DDT ban removal will save millions
Meanwhile, Richard Tren from the organisation Africa Fighting Malaria has still had no response from his open letter to Greenpeace calling them to account for their decades-long support of the ban, and suggests their "various inconsistent and contradictory statements beg several questions":
Ask the next bearded young man who stops you on the street and asks you to donate to Greenpeace any one of those questions, and see what answer you get.
First, if, as Mr. Krautter asserts, Greenpeace should not be characterized as opposed to the use of DDT in malaria control, why should the organization describe its use in malaria control as a "cycle of misery?" Furthermore, why does Dr Santillo consider that the restricted and careful use of DDT for malaria control is "a step in the wrong direction?"
Second, please, could you detail the financial commitment that Greenpeace itself has made to developing new malaria control technologies, and include any details of the success achieved? Given that Greenpeace informs us that it is "committed to seeing more effective methods for combating malaria," we assume that it has followed that up with actual investment.
Third, please, could you detail the lobbying and advocacy efforts that Greenpeace has undertaken to ensure that public and private funds are invested in the search for chemical alternatives to DDT?
Africa Fighting Malaria applauds the constructive and positive role that [some other environmental] organizations have taken with regard to DDT for malaria control. The criticism that Greenpeace has leveled at the WHO, and by implication, some of the world's leading malaria experts and scientists is damaging to malaria control programs and ultimately will cost lives in Africa.
Anyway, here's what the ARI's Yaron Brook has to say:
WHO Sides with Humanity Against Mosquitoes and Environmentalists
Irvine, CA—The World Health Organization, conceding that alternative methods to fight malaria have failed, will start encouraging the use of DDT around the world.
"For anyone who cares about human life, this is excellent news," said Dr. Yaron Brook, executive director of the Ayn Rand Institute. "The widespread use of DDT against malaria-carrying mosquitoes can prevent the infection of hundreds of millions of people every year and save millions of lives."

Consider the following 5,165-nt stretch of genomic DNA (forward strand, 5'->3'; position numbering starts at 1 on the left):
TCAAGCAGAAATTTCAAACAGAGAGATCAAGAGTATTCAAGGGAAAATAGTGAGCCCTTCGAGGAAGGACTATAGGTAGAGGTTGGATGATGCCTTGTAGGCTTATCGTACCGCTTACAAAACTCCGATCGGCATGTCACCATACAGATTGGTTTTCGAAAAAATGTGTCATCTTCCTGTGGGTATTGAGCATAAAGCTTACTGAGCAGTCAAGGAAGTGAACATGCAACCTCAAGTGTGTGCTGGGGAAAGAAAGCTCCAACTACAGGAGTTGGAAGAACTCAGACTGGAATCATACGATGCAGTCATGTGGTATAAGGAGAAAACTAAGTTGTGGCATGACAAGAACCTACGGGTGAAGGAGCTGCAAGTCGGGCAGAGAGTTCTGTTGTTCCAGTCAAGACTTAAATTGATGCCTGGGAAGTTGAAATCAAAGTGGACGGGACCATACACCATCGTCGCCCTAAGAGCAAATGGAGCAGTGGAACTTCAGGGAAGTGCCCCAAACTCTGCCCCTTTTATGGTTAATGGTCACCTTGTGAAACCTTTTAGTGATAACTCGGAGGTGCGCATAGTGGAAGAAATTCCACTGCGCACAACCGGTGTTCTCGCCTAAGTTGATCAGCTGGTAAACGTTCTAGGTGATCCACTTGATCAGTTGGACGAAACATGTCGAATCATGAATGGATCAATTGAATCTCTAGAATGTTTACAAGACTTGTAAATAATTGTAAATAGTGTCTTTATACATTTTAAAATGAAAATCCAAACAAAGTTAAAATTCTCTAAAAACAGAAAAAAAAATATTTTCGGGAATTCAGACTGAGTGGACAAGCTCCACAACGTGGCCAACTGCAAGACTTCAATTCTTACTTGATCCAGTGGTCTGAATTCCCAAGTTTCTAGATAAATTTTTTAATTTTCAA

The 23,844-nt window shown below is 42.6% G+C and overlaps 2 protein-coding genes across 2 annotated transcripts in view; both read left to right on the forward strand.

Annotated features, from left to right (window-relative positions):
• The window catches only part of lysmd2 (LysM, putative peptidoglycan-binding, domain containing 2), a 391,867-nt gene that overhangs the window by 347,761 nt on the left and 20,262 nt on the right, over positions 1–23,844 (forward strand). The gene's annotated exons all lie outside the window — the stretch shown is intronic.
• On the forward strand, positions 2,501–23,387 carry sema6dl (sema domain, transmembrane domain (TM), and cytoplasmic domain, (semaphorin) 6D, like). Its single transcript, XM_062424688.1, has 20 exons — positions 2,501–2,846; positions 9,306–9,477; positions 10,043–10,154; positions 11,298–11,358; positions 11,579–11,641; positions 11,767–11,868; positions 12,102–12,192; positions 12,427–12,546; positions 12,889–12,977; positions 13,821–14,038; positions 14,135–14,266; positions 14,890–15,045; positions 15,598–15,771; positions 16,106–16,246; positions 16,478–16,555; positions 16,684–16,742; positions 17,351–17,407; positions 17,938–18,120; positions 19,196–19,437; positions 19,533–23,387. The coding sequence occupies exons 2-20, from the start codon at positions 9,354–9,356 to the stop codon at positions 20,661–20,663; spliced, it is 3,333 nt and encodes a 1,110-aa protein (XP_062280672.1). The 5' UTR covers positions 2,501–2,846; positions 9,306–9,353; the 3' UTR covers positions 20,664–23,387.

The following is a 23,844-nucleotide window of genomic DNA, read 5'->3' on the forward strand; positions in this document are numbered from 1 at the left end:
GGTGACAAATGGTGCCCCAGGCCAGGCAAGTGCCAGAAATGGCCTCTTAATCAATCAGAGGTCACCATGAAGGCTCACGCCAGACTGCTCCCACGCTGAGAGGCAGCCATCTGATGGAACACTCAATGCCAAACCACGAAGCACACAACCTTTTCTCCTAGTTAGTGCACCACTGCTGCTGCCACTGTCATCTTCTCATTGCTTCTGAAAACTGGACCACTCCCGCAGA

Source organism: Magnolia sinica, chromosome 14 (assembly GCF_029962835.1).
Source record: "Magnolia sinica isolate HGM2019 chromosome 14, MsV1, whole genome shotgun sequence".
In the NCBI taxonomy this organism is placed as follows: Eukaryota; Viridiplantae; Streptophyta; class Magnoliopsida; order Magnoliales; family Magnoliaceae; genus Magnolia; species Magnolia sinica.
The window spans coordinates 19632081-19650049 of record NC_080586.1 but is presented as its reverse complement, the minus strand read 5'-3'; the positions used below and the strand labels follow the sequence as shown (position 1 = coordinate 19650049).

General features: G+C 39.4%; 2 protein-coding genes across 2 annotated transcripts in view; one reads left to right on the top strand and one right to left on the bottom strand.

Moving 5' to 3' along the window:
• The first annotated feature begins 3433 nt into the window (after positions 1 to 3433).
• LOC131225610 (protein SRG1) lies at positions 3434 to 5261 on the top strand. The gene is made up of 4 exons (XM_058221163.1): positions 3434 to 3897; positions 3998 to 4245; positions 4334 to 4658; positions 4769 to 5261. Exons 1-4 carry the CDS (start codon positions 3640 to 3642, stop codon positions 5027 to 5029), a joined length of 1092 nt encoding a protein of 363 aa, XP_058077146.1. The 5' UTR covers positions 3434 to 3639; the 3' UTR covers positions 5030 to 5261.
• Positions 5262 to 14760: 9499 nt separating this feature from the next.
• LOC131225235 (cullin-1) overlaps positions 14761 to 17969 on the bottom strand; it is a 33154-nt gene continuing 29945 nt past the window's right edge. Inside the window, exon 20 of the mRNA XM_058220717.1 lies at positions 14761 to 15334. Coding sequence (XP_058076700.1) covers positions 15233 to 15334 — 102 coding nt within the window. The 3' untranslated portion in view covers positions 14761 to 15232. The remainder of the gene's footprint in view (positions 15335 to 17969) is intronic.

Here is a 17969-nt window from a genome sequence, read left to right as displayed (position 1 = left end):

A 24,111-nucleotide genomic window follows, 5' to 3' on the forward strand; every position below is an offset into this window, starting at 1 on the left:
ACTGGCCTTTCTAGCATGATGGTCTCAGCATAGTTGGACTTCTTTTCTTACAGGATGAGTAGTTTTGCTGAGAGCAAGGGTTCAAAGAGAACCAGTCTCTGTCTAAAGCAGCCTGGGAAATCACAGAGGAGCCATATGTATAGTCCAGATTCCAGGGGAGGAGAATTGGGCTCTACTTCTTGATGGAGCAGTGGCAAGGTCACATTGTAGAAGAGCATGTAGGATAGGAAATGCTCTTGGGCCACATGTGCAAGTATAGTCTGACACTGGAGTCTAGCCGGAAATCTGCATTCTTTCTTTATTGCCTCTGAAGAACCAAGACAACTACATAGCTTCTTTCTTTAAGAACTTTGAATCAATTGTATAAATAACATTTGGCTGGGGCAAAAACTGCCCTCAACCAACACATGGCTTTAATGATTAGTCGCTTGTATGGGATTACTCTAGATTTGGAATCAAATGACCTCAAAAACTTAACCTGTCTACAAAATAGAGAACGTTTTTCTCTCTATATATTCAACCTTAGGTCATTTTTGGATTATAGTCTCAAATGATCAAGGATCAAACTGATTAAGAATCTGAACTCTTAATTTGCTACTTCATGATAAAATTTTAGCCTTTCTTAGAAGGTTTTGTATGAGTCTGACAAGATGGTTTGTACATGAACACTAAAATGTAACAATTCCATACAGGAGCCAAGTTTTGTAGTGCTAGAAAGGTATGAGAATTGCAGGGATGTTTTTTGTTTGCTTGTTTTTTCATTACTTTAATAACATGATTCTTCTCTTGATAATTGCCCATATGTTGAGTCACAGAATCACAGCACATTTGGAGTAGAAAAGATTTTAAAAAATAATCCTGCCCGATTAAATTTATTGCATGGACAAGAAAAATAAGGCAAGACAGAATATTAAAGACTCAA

Before environmentalists managed to ban or severely restrict its use, DDT led to a dramatic reduction in malaria cases wherever it was used.
"The decades-long environmentalist opposition to DDT never had any basis in science: for half a century DDT use has been proven safe to humans and deadly to mosquitoes.
"The environmentalists responsible for banning or tightly restricting the use of DDT are responsible for the deaths of tens of millions of people and for the untold suffering of hundreds of millions more, most of them children.
"The environmentalists' persistent opposition to the use of DDT shows that they are indifferent to human suffering. This is because environmentalism places the 'preservation' of nature above the requirements of human survival and prosperity. Given the choice of eradicating malarial mosquitoes with a man-made pesticide or condemning millions of people to suffering and death, committed environmentalists have consistently opted for the latter..."
LINKS: World Health Organization (WHO) Announces New Policy Position On Indoor Residual Spraying For Malaria Control - Medical News Today
DDT cleared for fighting malaria - ABC News
Calling Greenpeace to account - The Commons Blog
Open letter to Greenpeace - Richard Tren, Africa Fighting Malaria
Ayn Rand Institute News - US Politics Today
Cartoon by Cox and Forkum
RELATED: Environment, Health, Politics-World, Objectivism